Dance listings in The Moscow Times.

 

Mayerling: Kenneth MacMillan's neoclassical ballet based on the Mayerling Incident — the series of events leading to the apparent murder-suicide of Crown Prince Rudolf of Austria and his lover Baroness Mary Vetsera. Stanislavsky and Nemirovich-Danchenko Musical Theater. Jan. 30 and 31, 7 p.m.

 



#5 dirac

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Posted 23 January 2014 - 10:58 AM

A preview of Ballet Jorgen's "Romeo and Juliet."

 

Chilliwack fell in love with Ballet Jörgen when the company came to town last year performing Swan Lake, and the Chilliwack Arts & Cultural Centre Society welcomes them back on Feb. 1 with their newest ballet interpretation, the classic romantic tale of Romeo and Juliet.

 

 



#6 dirac

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Posted 23 January 2014 - 03:57 PM

A review of New York City Ballet in "Jewels" by Alastair Macaulay in The New York Times.

 

We can and should argue about aspects of their performances — other troupes performing this ballet have sometimes matched or surpassed the current standards of this company (which offers other casts next week) — but everything was intelligently focused, lucid, bold. Even some of City Ballet’s hitherto more guarded performers just now seem to be communicating their love of dancing. It’s infectious. They know this ballet intimately and made it newly engrossing.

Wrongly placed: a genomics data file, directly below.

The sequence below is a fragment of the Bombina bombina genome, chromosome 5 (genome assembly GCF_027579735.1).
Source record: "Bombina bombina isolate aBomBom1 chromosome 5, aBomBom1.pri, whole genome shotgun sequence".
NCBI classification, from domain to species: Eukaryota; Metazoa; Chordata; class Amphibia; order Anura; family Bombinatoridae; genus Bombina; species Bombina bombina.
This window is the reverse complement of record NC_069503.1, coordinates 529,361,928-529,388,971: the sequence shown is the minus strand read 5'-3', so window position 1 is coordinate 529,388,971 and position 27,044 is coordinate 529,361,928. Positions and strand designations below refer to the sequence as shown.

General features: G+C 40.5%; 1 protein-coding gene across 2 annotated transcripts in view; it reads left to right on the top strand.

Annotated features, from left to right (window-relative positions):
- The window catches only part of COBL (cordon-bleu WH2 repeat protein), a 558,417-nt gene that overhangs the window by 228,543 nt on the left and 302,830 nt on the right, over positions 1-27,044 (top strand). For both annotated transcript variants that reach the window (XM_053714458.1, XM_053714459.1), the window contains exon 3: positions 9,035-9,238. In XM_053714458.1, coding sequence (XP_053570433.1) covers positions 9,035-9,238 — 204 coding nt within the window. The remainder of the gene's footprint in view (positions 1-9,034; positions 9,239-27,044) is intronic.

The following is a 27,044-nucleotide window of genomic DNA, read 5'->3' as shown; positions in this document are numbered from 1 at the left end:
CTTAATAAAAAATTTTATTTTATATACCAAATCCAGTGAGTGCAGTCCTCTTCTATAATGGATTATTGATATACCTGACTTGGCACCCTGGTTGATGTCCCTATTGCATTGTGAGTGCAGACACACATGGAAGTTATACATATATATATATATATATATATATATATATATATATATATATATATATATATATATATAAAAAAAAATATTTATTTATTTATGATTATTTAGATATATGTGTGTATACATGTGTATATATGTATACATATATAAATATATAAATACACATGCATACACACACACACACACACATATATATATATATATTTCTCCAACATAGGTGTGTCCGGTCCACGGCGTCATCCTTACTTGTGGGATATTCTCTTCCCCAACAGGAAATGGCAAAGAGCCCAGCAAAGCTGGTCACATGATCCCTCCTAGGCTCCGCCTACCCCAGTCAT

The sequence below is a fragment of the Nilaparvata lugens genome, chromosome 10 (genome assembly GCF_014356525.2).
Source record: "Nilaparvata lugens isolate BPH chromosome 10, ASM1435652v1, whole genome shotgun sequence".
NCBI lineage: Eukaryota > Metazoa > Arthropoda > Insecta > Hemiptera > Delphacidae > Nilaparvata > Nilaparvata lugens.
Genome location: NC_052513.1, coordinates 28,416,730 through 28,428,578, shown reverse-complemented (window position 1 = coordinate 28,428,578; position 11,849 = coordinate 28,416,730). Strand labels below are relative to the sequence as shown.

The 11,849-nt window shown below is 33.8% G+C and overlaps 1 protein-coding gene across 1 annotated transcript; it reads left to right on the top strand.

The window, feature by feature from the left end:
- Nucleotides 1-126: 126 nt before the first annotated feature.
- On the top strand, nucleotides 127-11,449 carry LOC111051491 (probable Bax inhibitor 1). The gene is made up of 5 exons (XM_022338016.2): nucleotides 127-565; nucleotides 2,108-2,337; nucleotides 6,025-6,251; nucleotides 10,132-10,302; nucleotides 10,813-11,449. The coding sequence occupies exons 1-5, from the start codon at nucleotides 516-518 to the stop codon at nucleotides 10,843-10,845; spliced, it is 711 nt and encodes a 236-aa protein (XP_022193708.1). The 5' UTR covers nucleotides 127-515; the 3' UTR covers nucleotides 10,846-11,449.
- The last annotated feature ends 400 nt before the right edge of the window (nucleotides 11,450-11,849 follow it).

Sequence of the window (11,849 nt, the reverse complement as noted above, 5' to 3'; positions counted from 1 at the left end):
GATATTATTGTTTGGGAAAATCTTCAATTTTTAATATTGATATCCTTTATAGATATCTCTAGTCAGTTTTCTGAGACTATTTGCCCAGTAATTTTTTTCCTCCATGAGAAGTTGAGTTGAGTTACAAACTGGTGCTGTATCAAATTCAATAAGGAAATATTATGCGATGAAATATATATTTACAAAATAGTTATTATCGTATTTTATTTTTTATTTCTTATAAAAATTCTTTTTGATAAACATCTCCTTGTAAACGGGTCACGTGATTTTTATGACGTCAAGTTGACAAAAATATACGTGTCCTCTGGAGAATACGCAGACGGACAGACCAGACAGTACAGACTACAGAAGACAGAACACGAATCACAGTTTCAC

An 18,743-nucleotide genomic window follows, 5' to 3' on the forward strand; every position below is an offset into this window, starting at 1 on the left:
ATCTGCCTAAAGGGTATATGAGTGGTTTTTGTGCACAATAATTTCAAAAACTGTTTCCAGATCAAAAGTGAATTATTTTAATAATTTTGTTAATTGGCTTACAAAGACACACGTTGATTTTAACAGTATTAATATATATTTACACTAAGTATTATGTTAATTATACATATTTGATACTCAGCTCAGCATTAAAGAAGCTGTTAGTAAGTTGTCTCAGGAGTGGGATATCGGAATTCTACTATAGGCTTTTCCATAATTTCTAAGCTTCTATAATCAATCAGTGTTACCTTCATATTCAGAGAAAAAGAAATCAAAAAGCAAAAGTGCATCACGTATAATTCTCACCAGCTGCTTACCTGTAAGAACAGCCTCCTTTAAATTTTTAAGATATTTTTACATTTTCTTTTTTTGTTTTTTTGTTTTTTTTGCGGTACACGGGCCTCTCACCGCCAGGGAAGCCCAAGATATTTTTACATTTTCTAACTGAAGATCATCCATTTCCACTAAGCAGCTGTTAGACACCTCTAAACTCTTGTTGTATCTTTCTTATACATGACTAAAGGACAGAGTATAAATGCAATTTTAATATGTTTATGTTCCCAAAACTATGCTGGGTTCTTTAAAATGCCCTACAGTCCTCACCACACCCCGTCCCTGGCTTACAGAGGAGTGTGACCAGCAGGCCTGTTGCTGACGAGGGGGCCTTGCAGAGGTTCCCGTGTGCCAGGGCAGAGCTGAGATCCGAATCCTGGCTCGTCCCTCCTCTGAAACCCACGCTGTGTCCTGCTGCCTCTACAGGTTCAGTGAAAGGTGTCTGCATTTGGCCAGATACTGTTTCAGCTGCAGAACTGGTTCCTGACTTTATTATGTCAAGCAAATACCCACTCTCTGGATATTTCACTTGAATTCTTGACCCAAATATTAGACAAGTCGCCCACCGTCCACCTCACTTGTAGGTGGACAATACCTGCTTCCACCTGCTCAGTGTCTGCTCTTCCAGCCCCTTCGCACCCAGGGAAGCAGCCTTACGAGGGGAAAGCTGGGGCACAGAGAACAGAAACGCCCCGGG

#7 dirac

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Posted 23 January 2014 - 03:58 PM

Carlos Acosta is interviewed by Christiane Amanpour for CNN. Video.

 

Acosta tells Amanpour that the time has come for him to hang up those ballet slippers; he may only perform one more season.
After a career that started in the slums of Havana, where his father enrolled him in dance school when he was nine just to keep him out of trouble, he's a family man now with an infant daughter and soon-to-be-wife.

 



#8 dirac

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Posted 23 January 2014 - 03:59 PM

An interview with Miami City Ballet corps member Christina Spigner.

 

One of the most valuable things Spigner learned through this experience and her overall time with Miami City Ballet was how to take care of her body.